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Proceedings Paper

Fisher information analysis of digital pulse timing
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Paper Abstract

In PET imaging, the information needed to form an image is obtained from the detection of pairs of gamma-ray photons emitted by electron-positron annihilations. An optimal timing resolution allows the system to include time-of-flight (TOF) information, which improves image quality. The two methods to approach timing estimation are analog processing and digital captured waveform analysis. In digital analysis, there is a trade-off between the amount of data acquired and the timing resolution of a detector. In order to develop an efficient data acquisition system, we want to minimize the number of digital samples by acquiring the samples that contains the most information for timing estimation. We developed a simulation package to perform Fisher information analysis on the waveform samples in order to quantify the timing information conveyed by segments of the waveform. The diagonal components of the inverse of the Fisher information matrix set the bound that establishes the Cramér-Rao inequality on the variance of an unbiased estimator. The Maximum-Likelihood (ML) estimator is unbiased and asymptotically achieves the Cramér-Rao lower bound; for this reason, the ML estimator is ideal for performing timing estimation and extracting information as described by Fisher information analysis. This document explains the simulation of the waveforms, ML estimation method, Fisher information analysis and the calculation of the Cramér-Rao lower bound, for different lengths of the pulse. The results show that the timing resolution approaches a limit using just a segment of the waveform and there are parts of the pulse that are redundant information. The yields of this work will be used to build an efficient data acquisition (DAQ) system that will acquire less amount of data, and therefore, the complexity and cost of the DAQ system will be reduced.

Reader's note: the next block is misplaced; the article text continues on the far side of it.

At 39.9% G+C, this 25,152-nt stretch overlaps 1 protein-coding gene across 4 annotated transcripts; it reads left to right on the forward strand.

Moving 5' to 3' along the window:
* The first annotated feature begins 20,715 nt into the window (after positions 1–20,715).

Paper Details

Date Published: 27 August 2015
PDF: 7 pages
Proc. SPIE 9594, Medical Applications of Radiation Detectors V, 95940B (27 August 2015); doi: 10.1117/12.2196032
Show Author Affiliations
Maria Ruiz-Gonzalez, College of Optical Sciences, The Univ. of Arizona (United States)
Ctr. for Gamma Ray Imaging, The Univ. of Arizona (United States)
Lars R. Furenlid, College of Optical Sciences, The Univ. of Arizona (United States)
Ctr. for Gamma Ray Imaging, The Univ. of Arizona (United States)


Published in SPIE Proceedings Vol. 9594:
Medical Applications of Radiation Detectors V
H. Bradford Barber; Lars R. Furenlid; Hans N. Roehrig, Editor(s)

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